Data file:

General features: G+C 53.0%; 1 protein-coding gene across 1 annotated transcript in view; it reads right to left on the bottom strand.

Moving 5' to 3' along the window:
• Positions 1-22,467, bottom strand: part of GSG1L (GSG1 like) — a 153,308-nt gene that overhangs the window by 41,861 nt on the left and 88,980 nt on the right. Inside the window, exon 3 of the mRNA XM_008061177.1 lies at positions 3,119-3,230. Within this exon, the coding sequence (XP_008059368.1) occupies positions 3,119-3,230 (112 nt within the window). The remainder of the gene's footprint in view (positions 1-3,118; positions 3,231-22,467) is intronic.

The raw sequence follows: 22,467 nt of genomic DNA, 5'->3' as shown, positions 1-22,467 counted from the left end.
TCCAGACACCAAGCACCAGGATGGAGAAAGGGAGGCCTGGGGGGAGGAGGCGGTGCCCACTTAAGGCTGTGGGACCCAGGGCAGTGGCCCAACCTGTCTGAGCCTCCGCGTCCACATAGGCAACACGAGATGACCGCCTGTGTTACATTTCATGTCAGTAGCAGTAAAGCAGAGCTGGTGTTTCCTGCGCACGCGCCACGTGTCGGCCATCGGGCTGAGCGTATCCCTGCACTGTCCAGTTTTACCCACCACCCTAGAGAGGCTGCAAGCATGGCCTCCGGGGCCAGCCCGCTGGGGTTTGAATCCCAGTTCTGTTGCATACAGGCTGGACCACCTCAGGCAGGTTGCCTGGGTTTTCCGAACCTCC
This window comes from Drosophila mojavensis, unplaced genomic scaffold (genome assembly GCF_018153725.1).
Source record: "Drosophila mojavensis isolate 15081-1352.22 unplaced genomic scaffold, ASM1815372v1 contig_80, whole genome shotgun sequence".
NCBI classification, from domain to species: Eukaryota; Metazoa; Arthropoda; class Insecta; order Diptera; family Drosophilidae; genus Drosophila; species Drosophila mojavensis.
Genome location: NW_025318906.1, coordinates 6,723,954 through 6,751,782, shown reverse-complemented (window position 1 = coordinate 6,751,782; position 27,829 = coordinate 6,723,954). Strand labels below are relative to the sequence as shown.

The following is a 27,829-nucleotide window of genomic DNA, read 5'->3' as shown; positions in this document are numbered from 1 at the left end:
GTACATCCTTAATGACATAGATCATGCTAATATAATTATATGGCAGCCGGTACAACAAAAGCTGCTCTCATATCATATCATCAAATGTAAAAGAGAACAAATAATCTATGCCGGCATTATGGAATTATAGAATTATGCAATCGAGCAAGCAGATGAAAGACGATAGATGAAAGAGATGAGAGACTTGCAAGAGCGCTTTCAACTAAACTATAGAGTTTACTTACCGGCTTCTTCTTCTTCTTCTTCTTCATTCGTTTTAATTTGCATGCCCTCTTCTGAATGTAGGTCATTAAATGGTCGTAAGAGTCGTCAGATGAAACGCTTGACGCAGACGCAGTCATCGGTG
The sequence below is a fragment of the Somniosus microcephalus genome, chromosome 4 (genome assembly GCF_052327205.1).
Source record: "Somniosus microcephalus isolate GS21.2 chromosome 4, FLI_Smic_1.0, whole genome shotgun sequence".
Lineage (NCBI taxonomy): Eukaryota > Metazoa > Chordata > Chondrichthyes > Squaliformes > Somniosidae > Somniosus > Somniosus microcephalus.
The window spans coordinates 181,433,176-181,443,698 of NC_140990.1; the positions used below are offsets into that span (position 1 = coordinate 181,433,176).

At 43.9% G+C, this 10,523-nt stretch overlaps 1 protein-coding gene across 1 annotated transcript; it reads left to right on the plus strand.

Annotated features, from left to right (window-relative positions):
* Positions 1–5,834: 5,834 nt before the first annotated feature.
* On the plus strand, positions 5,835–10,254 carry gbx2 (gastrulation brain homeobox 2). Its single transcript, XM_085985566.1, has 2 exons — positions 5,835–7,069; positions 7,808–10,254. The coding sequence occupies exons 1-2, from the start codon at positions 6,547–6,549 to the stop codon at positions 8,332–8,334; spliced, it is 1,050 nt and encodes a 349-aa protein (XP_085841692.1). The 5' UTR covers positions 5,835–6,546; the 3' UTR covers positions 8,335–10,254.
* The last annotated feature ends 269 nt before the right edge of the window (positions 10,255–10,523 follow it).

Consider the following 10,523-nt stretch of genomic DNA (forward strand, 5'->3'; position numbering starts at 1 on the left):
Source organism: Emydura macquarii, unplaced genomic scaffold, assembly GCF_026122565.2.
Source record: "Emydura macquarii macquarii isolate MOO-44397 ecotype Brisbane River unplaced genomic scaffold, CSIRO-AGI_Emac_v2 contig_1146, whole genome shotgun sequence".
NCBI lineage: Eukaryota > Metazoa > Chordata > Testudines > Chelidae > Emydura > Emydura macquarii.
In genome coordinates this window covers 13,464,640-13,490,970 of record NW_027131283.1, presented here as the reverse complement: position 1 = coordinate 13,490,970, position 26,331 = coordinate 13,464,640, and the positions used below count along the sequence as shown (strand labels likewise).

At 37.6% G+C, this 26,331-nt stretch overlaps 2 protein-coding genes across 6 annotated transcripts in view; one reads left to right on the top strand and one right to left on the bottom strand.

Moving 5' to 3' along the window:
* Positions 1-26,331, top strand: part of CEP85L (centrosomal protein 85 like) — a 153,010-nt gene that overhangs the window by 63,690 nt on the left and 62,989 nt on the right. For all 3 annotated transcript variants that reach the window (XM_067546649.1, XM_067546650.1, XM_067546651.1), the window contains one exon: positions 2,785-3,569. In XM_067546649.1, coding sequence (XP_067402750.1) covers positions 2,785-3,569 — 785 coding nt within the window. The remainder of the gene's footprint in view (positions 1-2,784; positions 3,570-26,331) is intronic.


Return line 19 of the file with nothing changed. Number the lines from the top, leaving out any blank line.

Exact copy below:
* On the plus strand, positions 5,835–10,254 carry gbx2 (gastrulation brain homeobox 2). Its single transcript, XM_085985566.1, has 2 exons — positions 5,835–7,069; positions 7,808–10,254. The coding sequence occupies exons 1-2, from the start codon at positions 6,547–6,549 to the stop codon at positions 8,332–8,334; spliced, it is 1,050 nt and encodes a 349-aa protein (XP_085841692.1). The 5' UTR covers positions 5,835–6,546; the 3' UTR covers positions 8,335–10,254.